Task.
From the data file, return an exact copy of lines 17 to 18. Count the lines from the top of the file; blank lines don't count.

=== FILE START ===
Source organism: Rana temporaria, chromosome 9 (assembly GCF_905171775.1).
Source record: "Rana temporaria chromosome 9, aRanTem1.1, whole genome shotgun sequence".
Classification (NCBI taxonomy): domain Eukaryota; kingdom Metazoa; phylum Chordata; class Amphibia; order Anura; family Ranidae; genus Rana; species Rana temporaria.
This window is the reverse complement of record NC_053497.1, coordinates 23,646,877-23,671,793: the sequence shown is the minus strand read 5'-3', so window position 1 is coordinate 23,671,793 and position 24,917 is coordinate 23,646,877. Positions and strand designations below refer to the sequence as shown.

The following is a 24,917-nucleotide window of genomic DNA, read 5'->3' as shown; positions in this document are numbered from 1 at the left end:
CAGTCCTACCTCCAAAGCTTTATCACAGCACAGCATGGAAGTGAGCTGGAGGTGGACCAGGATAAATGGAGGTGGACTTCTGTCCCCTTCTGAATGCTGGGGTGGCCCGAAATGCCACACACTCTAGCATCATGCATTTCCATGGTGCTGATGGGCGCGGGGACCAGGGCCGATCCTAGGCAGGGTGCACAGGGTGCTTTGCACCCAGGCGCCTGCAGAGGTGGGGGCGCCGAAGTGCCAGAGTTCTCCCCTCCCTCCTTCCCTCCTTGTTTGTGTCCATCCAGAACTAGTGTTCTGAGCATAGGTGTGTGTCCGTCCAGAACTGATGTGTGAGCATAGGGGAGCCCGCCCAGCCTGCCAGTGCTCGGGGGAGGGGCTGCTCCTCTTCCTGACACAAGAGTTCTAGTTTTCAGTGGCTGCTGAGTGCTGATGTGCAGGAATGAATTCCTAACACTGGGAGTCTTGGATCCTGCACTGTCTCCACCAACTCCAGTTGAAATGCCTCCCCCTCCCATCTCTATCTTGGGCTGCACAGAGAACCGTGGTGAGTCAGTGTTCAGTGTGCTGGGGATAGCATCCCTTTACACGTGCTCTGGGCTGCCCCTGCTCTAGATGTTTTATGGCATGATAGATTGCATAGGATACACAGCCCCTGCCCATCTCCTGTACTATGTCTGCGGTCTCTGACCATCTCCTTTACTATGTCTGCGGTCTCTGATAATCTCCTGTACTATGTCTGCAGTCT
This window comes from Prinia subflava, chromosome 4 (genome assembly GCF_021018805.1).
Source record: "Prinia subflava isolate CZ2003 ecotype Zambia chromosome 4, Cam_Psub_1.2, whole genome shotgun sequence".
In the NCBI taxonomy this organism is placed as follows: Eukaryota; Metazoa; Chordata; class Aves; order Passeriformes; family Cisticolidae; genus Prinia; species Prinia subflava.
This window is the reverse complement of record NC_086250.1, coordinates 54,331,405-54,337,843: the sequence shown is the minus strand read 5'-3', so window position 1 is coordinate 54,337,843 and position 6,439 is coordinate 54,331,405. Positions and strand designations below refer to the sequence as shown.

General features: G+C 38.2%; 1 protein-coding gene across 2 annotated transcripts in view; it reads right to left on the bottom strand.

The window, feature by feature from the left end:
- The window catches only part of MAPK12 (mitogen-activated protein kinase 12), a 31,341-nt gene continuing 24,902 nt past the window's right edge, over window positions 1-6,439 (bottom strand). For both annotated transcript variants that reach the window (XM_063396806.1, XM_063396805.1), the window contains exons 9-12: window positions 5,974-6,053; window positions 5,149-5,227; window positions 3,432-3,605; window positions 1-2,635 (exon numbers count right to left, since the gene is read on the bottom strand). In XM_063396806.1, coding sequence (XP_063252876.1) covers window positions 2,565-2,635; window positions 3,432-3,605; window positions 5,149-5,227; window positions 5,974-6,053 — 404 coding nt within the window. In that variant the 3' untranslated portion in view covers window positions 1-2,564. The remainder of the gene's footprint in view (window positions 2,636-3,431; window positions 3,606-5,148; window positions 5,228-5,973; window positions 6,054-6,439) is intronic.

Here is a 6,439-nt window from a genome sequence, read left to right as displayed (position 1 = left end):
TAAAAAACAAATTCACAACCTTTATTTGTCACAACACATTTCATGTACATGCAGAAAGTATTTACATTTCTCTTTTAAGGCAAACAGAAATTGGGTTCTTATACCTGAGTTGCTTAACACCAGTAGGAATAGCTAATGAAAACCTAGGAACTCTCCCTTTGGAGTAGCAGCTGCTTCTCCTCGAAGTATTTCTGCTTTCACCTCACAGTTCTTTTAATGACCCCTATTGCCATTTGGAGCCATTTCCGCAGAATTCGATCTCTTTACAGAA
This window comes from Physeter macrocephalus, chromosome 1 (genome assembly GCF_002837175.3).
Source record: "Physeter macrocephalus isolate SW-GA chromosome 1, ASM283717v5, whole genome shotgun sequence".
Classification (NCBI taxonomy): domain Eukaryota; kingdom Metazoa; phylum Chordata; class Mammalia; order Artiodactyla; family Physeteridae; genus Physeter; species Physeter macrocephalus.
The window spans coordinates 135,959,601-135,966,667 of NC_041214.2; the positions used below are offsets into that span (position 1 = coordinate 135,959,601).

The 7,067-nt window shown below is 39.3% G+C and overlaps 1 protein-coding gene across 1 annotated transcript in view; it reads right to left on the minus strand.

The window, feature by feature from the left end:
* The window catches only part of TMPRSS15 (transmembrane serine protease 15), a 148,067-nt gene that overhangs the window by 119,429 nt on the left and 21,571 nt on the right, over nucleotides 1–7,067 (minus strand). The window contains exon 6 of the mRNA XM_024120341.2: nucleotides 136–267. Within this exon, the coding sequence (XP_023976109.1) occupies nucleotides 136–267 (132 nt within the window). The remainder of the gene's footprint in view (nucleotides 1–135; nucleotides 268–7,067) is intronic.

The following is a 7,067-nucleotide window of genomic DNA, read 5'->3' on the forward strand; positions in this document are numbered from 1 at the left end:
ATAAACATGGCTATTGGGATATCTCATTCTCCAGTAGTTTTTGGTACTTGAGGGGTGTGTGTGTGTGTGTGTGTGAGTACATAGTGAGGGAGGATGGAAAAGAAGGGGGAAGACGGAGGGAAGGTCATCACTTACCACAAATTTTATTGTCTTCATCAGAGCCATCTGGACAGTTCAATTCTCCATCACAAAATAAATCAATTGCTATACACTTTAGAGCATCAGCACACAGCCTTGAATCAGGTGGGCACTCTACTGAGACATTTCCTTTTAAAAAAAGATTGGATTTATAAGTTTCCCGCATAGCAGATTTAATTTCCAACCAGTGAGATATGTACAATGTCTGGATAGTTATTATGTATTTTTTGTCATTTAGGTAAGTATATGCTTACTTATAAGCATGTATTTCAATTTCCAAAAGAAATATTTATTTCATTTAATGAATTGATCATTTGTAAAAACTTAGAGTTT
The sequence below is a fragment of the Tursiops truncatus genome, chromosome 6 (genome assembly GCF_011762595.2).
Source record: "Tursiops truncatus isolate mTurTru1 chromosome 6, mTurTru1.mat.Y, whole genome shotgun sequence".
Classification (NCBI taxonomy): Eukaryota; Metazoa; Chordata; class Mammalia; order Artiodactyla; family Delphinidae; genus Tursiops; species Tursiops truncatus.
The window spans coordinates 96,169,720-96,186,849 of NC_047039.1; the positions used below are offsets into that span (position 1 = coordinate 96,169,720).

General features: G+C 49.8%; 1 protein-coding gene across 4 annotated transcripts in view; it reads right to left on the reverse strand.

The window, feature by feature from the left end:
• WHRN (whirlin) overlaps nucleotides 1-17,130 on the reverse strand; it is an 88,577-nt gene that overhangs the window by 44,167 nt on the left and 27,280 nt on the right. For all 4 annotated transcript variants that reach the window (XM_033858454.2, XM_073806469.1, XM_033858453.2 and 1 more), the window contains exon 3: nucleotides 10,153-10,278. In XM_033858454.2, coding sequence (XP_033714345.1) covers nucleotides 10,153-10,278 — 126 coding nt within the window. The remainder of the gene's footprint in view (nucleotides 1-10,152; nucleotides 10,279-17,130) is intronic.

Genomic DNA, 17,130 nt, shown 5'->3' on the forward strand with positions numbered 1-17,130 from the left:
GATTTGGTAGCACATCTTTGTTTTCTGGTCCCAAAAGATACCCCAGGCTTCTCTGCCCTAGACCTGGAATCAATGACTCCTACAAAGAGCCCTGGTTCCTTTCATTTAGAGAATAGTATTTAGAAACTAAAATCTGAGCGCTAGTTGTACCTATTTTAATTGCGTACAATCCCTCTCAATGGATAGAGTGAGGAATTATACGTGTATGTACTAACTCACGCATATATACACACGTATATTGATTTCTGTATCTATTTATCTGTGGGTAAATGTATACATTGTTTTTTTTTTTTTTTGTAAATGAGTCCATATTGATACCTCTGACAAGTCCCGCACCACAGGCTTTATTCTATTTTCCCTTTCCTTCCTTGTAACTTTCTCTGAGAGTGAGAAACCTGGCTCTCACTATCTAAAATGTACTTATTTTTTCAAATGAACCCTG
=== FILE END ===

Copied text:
Source record: "Physeter macrocephalus isolate SW-GA chromosome 1, ASM283717v5, whole genome shotgun sequence".
Classification (NCBI taxonomy): domain Eukaryota; kingdom Metazoa; phylum Chordata; class Mammalia; order Artiodactyla; family Physeteridae; genus Physeter; species Physeter macrocephalus.